The heart of an independent Wales.
Besides the Welsh signs and place names, Cardiff largely behaves like any other city in England, Scotland or Northern Ireland. That is until you arrive at the Senedd. Wales’s very own house of parliament, it’s the very heart of a devolving country.
Its quirky architecture was a source of hot debate when the Senedd first opened for business on St David’s Day, March 1, 2006. Many argued its concrete and railed entrance resembled football terraces while other people disagreed with its wavy wooden roof saying it looked like a floppy fisherman’s hat.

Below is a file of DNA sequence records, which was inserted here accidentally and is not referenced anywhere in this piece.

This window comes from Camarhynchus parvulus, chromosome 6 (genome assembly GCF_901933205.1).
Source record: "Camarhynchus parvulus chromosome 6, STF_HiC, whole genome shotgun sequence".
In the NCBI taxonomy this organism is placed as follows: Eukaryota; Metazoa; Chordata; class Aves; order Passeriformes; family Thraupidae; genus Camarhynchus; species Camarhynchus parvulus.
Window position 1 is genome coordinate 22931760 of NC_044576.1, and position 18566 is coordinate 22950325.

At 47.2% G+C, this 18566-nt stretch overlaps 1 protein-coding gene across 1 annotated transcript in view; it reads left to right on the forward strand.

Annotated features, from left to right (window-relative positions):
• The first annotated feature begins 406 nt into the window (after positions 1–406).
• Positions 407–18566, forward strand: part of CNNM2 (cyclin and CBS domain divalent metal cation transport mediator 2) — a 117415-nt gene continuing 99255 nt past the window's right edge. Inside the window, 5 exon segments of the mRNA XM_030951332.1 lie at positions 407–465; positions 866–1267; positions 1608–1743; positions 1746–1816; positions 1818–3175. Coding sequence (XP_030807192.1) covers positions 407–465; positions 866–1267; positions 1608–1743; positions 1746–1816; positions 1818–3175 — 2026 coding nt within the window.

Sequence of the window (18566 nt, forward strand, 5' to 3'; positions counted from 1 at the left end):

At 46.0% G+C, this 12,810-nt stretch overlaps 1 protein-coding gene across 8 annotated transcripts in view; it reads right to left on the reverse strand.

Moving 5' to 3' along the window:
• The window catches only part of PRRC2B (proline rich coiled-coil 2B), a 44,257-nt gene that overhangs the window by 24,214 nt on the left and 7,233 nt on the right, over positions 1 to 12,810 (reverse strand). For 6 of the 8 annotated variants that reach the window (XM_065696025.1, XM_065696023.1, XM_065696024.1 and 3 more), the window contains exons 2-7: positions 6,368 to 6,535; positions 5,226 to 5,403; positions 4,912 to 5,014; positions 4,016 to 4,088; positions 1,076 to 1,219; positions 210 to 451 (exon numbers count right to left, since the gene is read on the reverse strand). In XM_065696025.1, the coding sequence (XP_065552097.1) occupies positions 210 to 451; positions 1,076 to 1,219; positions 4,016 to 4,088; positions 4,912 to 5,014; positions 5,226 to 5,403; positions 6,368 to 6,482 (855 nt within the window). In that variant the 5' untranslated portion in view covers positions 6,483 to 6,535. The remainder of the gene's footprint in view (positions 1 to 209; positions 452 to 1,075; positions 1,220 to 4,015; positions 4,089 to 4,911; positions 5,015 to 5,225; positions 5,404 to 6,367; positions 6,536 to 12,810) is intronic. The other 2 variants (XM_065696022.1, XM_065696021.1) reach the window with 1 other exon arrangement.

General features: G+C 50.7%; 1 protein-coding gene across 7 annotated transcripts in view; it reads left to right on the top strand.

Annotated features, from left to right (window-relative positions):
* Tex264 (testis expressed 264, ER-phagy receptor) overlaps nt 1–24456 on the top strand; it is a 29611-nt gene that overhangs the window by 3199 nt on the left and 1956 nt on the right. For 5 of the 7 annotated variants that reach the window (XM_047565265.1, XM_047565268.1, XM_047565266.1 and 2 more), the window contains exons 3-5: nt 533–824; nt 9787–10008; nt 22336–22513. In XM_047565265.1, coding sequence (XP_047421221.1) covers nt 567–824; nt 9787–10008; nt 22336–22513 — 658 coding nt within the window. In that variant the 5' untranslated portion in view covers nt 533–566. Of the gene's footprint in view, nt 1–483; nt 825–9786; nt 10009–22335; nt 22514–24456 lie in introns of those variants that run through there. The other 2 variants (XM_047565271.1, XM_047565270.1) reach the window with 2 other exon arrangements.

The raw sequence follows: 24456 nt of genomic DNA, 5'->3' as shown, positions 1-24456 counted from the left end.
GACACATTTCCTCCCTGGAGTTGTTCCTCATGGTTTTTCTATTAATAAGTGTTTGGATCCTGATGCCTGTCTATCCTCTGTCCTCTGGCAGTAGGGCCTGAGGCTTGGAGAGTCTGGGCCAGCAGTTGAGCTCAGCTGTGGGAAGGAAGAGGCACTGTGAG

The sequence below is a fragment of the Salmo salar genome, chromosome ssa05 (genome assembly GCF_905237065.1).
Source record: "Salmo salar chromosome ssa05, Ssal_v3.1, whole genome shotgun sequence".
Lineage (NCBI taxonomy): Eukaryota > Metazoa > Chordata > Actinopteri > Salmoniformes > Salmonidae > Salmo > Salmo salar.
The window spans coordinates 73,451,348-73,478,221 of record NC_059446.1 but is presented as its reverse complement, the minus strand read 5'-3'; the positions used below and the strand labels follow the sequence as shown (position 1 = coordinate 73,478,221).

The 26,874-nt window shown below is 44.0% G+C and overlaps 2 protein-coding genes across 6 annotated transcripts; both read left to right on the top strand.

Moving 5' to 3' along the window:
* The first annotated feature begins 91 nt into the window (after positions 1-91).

I actually think the building has settled into the bay’s landscape really well. I’m not sure about their claims that the wooden roof doesn’t need treating for 100 years; perhaps it’s the gentle fading of the roof that’s helped it blend into the area.
It’s what’s inside that counts. Once you and your bags have undergone a high-security X-ray check, you can help but marvel at the inner architecture. The huge windows and great use of space are highlighted by the wood and iron structure. The social areas have a respectable but vibrant buzz about them, and the public gallery, complete with TVs to zoom in on faces and headphones to hear Welsh politics in motion, is an enlightening look into the progress of a proudly independent country.